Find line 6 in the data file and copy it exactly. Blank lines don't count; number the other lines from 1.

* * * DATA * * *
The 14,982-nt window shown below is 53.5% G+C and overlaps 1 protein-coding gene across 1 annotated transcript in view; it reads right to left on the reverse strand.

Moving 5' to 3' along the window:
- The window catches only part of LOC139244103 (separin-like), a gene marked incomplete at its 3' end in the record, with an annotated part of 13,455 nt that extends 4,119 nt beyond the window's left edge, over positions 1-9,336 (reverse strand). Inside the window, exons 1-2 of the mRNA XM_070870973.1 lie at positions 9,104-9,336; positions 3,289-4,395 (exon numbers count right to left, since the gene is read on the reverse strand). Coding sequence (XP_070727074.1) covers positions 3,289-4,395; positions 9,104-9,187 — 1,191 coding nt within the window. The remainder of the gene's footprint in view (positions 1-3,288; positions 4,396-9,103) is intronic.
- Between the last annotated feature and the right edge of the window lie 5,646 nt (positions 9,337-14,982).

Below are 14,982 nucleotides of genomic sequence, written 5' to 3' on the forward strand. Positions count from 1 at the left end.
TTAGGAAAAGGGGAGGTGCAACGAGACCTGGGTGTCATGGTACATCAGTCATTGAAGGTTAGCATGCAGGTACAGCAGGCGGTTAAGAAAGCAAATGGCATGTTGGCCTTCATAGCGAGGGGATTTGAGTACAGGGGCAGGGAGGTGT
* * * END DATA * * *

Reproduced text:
TTAGGAAAAGGGGAGGTGCAACGAGACCTGGGTGTCATGGTACATCAGTCATTGAAGGTTAGCATGCAGGTACAGCAGGCGGTTAAGAAAGCAAATGGCATGTTGGCCTTCATAGCGAGGGGATTTGAGTACAGGGGCAGGGAGGTGT